Safe by comparison: Unintended Consequences of the Effects of Comparison Between Alternative Tobacco Products.

Primary Author: Kamal Ahmmad

Faculty Sponsor: Elizabeth Howlett


Primary College/Unit: Carson College of Business

Category: Business, Communication, and Politial Sciences

Campus: Pullman



Principle topic: Graphic Health Warnings (GHWs) on cigarette packages are used to discourage smoking. However, the use of GHWs on cigarette packages may have unintended negative consequences. We examined how GHWs on cigarette packages can bias consumers’ evaluation of e-cigarettes. Negative emotions such as fear, guilt, and disgust generated by warnings and disclosures on cigarette packages lead to changes in cognitions, judgments, and behaviors (Andrews et al 2014, Netemeyer et al 2016). Similarity and preference judgment literature also posit that consumers’ engage in comparison processes when they asses product similarity (Simonson & Tversky 1992. Hagius & Mason 1993). Since cigarettes and e-cigarettes are two similar product and most smokers switch to e-cigarettes as a means to quit smoking, counter-marketing of cigarettes with GHWs would influence the evaluation of e-cigarettes.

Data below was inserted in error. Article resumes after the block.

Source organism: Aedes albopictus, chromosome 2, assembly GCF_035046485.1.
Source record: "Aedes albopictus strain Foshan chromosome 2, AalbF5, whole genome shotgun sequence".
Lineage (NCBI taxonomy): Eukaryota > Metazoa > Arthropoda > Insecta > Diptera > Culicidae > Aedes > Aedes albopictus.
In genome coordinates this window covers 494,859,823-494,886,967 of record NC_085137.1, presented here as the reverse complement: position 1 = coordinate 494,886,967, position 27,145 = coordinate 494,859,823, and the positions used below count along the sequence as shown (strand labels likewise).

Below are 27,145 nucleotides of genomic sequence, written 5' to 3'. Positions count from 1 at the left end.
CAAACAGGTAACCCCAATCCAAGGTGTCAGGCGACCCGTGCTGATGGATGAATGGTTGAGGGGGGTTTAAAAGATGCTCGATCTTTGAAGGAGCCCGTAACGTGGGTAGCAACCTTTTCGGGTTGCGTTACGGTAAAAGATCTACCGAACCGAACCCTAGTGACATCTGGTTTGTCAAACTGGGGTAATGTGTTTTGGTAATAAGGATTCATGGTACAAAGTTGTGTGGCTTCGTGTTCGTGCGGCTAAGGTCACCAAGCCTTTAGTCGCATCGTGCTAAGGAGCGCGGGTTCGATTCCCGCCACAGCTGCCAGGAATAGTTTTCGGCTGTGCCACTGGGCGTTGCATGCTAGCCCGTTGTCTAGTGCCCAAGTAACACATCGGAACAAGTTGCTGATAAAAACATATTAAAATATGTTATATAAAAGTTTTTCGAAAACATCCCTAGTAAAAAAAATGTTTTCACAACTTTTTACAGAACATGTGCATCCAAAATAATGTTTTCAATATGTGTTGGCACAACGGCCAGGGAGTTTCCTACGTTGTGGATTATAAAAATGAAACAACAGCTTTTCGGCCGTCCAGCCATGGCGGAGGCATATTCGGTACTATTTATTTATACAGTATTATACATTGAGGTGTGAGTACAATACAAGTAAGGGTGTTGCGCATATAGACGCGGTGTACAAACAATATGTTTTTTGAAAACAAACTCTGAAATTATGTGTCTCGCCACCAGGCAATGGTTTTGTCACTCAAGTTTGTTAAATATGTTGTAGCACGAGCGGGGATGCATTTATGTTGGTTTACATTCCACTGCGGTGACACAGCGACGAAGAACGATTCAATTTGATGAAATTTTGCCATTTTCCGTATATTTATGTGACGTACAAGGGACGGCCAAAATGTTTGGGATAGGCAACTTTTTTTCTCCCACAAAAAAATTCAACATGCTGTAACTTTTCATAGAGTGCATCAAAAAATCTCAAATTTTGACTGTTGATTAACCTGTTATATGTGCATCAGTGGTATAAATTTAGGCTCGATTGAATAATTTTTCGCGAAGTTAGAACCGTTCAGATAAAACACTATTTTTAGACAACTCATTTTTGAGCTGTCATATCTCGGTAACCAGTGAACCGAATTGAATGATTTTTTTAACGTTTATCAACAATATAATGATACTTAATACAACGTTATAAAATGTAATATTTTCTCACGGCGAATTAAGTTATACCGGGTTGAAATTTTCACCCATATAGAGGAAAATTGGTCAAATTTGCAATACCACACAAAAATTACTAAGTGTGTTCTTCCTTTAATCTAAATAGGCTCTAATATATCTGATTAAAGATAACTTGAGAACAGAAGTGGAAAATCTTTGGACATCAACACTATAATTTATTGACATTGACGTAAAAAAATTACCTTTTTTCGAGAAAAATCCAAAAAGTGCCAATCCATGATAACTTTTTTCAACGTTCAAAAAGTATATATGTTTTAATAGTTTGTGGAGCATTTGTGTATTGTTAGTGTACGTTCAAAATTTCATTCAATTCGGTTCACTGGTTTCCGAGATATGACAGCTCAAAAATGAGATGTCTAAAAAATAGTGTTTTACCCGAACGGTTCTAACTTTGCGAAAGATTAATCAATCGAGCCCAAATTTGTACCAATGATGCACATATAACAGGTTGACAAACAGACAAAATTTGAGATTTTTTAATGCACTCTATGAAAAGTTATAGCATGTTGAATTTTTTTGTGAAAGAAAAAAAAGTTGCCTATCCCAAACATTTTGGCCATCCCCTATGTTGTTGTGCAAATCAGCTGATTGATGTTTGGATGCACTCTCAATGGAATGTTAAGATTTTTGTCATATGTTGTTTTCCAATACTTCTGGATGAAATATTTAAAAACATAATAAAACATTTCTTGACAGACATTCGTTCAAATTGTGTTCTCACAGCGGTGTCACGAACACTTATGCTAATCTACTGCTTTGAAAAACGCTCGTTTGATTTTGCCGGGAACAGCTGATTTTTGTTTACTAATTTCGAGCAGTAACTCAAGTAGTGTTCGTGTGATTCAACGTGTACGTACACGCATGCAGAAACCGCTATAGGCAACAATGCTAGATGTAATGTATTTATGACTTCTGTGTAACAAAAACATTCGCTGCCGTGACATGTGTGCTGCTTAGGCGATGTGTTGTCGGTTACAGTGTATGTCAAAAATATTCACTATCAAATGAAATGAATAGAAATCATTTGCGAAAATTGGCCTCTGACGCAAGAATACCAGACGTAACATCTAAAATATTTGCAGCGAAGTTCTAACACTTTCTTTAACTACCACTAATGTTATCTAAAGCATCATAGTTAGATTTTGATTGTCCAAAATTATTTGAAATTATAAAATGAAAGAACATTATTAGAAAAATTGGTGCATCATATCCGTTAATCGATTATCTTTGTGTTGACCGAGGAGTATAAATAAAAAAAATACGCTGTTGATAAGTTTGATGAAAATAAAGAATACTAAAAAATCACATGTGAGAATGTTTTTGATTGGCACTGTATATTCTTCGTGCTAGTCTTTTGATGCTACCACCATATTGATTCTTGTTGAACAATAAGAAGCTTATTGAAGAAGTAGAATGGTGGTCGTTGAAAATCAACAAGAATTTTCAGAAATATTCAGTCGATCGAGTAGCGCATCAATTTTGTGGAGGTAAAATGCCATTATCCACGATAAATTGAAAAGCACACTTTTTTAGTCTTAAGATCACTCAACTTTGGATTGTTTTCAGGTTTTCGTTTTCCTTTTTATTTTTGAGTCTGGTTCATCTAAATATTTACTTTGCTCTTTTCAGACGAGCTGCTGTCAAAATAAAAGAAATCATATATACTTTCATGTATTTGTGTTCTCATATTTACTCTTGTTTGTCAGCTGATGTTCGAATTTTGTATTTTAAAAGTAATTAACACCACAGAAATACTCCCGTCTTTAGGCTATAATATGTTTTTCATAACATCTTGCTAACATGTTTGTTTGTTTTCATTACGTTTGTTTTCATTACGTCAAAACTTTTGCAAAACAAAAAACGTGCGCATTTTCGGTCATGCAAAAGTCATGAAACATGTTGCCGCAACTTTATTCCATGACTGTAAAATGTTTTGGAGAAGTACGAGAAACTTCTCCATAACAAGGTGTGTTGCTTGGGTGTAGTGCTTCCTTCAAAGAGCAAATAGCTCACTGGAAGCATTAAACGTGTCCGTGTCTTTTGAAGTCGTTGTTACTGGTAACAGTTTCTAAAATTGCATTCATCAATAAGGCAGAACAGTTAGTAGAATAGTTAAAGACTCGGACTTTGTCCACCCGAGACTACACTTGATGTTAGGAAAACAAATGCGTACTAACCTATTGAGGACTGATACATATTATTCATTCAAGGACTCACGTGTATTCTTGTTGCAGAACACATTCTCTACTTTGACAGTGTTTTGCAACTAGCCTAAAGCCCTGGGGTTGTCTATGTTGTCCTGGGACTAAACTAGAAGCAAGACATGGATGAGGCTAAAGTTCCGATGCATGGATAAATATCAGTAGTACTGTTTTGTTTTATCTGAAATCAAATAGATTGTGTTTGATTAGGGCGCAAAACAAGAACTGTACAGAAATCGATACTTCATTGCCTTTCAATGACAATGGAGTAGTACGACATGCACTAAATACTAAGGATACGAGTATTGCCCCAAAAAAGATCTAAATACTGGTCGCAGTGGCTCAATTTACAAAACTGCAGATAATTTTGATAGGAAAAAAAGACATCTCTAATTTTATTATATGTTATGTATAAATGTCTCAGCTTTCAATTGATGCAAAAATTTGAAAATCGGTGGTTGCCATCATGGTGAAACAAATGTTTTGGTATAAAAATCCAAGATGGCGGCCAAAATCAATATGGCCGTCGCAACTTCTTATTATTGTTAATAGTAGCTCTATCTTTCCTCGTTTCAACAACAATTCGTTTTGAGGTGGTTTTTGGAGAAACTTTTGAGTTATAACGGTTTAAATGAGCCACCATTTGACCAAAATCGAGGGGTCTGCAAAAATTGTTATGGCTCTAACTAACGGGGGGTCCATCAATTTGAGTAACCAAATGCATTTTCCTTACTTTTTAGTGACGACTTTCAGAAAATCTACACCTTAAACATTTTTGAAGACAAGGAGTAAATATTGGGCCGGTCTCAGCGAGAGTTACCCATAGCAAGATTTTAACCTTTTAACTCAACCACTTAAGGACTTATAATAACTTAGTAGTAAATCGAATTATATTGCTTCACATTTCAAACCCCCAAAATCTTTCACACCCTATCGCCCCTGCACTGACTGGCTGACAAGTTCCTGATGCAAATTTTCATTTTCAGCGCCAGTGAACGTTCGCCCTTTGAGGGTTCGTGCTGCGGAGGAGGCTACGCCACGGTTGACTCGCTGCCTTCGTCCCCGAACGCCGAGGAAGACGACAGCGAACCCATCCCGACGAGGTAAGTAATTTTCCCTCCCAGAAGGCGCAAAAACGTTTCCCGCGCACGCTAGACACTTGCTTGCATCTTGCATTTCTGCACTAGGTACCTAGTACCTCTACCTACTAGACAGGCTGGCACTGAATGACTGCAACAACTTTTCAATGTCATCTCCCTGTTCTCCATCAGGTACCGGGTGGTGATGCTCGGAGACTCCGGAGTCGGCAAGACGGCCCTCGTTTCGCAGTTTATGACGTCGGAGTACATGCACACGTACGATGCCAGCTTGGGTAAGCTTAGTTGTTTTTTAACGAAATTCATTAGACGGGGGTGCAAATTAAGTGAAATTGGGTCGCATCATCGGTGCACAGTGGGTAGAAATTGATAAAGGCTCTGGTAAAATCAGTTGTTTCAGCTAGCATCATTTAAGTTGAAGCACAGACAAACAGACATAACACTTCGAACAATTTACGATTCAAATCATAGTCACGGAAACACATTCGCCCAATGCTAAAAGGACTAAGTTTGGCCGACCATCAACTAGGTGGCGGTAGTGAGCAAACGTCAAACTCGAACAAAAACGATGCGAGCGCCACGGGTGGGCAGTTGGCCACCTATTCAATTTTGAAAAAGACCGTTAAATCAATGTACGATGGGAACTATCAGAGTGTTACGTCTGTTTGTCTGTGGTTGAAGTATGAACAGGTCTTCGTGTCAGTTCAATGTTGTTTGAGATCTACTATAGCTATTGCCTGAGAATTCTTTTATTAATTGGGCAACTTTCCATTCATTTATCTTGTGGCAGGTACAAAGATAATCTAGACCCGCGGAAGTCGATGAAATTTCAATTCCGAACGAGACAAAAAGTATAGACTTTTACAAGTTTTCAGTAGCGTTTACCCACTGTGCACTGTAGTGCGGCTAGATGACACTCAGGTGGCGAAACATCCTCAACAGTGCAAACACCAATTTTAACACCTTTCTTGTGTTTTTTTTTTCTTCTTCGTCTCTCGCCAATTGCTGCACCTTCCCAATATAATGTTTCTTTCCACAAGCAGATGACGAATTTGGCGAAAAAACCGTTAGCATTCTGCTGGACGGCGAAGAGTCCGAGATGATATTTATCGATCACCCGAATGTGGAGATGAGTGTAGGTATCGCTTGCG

Method: We conducted two online studies and one lab study to examine the mechanism through which GHWs influence e-cigarette-related consumer responses. In addition to testing behavioral intention related to e-cigarettes, we also tested consumers’ information seeking behavior in response to GHWs on cigarette pack.

Results and Implications: Results from three studies show that GHWs on cigarette packages increase cigarette related fear and decrease e-cigarette related fear. The elicited fear influences attitudes and health hazard beliefs related to e-cigarettes. We also find that GHWs on cigarettes increase the information seeking behavior related to e-cigarettes. The results have significant policy implications which show that counter-marketing efforts of one harmful products have unintended negative consequences by increasing the preference for another potentially harmful product.